The award-winning ranger explains what she does every day and shares wisdom gleaned from years working at Yosemite, Grand Canyon, Big Bend, Arches, Yellowstone, and Rocky Mountain National Parks.

Lisa Hendy in Grand Canyon NP
Hendy at Grand Canyon National Park, where she worked for seven years before starting her current gig at Yosemite.
| Credit: National Park Service

Before going to work at Yosemite, Lisa Hendy spent seven years as a top ranger at Grand Canyon National Park, where in 2011 she received the Harry Yount Award, the highest honor the Parks Service bestows. Also a veteran of Big Bend, Arches, Yellowstone, and Rocky Mountain National Parks, she embodies the ethic the National Park Service hopes to instill in future generations of custodians. Here, she speaks about what she does every day and what makes it all worth it.

This interview has been edited and condensed.

What makes Yosemite so special?

The place is amazingly beautiful. It just drops your jaw the minute you walk out into it. The Grand Canyon was the same way. The thing about the Grand Canyon is that you can’t see it unless you walk all the way out to the rim. The greatest thing in the world, if I was having a bad day, was to watch people’s faces as they walked up to that rim. Just the shock of it. The Yosemite Valley has the same effect. There’s a stretch between the visitor’s center and the post office where if you turn one direction, you see Half Dome, and if you turn the other direction, you see the falls. When people get off the bus there and look up, they all have that same look on their face. That’s my reminder of why we do this.

Has working in the parks changed your perspective on them?

The question I get a lot is, do you ever get tired of seeing it? And I’m like….no! Who would ever get sick of it? What happens is you cease to see it anew. It’s like passing the same street corner every day. You have to be more intentional about enjoying the outdoors, which is hugely ironic because I’ve spent my entire adult life outside. I just did a river trip on my own time this past weekend, and I did that with the intention of enjoying it and quietly just checking out the park.

And you start to understand why it’s all being managed the way it is. When you’re young, you don’t understand why the park charges to enter, and why you can’t have your dog off the leash, and why all these rules have been imposed. But when you see the impact of millions of visitors, and what that’s doing to the landscape… they love it to death. If we didn’t put that stuff in place, we wouldn’t be able to fund the repairs, and we would have quite a bit more damage. We’re doing our best to protect and preserve these places for future generations.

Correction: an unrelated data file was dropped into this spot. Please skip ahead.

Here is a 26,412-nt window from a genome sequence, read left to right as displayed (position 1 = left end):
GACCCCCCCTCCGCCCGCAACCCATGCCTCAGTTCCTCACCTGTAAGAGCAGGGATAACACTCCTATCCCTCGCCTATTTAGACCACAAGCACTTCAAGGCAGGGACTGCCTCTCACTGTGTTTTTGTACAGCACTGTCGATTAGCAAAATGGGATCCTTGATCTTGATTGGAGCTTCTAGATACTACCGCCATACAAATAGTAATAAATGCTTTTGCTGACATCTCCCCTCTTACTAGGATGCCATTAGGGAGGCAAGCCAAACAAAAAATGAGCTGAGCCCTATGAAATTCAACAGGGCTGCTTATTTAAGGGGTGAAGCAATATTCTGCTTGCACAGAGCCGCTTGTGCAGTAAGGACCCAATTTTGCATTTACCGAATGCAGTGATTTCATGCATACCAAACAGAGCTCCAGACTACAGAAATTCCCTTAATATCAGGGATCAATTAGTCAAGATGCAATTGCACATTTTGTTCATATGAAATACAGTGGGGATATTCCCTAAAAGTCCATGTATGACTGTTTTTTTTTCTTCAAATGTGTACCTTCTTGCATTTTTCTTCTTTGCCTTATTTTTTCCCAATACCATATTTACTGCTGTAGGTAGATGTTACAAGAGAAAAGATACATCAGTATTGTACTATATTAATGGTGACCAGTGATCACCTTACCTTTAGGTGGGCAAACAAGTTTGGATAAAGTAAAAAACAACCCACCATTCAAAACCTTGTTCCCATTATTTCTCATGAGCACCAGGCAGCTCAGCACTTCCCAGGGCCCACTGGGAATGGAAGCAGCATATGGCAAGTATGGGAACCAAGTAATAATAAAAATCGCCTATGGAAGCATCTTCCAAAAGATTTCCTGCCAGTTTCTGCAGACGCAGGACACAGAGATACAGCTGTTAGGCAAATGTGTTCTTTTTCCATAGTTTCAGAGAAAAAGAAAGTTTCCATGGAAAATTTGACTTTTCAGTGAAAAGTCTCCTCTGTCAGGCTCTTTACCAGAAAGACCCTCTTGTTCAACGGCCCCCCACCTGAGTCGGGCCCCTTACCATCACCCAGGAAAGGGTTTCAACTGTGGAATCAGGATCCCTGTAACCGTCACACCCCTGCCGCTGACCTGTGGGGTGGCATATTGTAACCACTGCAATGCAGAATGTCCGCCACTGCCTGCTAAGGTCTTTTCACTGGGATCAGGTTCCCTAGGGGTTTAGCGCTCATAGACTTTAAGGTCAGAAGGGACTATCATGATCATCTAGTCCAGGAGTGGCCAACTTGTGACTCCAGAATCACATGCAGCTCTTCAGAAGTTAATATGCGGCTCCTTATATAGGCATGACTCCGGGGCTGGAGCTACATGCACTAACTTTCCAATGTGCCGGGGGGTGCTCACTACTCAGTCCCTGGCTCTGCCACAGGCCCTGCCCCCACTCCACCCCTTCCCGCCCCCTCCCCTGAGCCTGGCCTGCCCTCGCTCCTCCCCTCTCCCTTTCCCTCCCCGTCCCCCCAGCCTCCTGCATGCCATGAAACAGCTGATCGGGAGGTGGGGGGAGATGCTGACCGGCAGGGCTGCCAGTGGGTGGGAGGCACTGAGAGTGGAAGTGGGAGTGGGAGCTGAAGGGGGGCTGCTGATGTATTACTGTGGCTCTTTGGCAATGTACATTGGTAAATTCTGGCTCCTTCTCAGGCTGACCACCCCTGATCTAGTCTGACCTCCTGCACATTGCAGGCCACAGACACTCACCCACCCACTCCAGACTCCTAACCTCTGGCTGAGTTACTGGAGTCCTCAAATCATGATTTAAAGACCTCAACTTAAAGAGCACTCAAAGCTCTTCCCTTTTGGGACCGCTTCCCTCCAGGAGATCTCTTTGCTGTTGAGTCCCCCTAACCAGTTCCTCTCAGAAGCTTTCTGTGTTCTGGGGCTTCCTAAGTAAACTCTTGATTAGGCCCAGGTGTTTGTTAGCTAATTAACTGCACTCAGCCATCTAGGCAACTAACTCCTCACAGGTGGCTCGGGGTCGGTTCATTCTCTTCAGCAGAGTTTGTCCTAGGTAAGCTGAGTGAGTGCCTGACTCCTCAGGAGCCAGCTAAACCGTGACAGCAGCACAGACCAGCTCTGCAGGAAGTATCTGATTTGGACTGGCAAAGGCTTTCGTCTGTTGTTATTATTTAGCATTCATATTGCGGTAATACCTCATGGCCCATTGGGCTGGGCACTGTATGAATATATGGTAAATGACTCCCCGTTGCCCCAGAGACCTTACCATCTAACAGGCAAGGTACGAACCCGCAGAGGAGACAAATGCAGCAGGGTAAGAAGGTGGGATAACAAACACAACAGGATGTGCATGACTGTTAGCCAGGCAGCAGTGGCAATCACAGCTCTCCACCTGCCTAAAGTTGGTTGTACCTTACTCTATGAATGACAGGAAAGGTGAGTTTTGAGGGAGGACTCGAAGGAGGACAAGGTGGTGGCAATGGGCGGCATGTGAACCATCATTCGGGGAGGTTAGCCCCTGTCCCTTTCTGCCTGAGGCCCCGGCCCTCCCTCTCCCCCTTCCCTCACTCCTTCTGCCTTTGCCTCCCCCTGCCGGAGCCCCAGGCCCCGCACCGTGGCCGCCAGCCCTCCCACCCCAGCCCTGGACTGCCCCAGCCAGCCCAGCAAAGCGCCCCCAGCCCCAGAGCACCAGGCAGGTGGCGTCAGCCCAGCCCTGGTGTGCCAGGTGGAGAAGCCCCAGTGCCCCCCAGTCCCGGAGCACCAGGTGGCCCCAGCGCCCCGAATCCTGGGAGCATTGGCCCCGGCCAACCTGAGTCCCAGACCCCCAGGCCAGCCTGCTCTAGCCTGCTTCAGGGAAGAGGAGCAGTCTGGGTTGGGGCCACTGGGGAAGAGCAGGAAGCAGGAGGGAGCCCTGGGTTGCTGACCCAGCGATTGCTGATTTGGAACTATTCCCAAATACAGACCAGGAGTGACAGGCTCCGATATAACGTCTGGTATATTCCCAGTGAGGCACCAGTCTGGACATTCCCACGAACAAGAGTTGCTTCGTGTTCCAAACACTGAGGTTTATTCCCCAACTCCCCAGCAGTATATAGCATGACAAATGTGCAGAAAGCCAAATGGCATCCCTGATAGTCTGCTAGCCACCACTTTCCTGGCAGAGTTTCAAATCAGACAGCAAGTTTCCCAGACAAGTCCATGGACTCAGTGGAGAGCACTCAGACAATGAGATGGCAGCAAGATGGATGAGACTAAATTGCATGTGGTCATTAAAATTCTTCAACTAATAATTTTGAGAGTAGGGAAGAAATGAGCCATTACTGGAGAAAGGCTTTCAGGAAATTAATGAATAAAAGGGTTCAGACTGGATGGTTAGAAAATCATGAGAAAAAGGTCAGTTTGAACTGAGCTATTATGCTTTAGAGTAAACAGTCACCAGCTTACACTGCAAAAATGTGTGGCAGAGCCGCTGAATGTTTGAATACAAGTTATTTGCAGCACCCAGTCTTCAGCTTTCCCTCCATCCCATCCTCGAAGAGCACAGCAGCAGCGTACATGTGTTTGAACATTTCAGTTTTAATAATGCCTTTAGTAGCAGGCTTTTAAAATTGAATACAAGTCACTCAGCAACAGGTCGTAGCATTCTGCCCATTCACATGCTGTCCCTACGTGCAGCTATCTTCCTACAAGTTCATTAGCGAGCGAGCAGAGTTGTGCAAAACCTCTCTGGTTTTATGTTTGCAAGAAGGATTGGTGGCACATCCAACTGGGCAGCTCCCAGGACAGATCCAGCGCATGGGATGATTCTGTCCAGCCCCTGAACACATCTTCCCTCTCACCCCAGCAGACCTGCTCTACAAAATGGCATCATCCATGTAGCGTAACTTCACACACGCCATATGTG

What does your job actually consist of on a day-to-day basis?

A big piece of emergency management is trying to plan for the worst—there’s an awful lot of things that can go wrong in a park of that size, with that volume of visitors. I have days where I start out in meetings at the clinic to discuss whether we should switch to a different kind ofIV catheter and end flying in a helicopter over the Sierras for a cardiac patient. It shifts gears really quickly.

Is there a particular park that’s had the greatest impact on you—personally or professionally?

I really miss the Grand Canyon. It’sa place where you can get all the quiet you want. You just had to get off the beaten path. Most people never leave the main corridor. The river is magic, and anyone who’s ever been down it will tell you that. The park has so many hidden treasures that most people will never see. It takes sincere intent and often a lot of physical effort to get to them, and therefore they’re not very often found. So it’s full of secrets, and that makes it special. For seven years my whole job was to run around in that backcountry. I got to find places that people hadn’t set foot in in probably 1,500 years. You’d come across archaeological sites that weren’t on our books. Nobody knew they were there. You would just stop and the hair on the back of your neck would stand up.

What does the parks system mean to you?

The mission statement of the national parks is to protect and preserve some of the most amazing places on earth and some of the most important parts of American history for the next generation. Think whatever you want about the federal government—that’s a pretty spectacular mission. The public loves the parks, because they still represent the best in America—the best of what we can be, the best of what we have been. They are a place of idealism in a very cynical world.

For more stories celebrating the centennial of the national parks, head here. »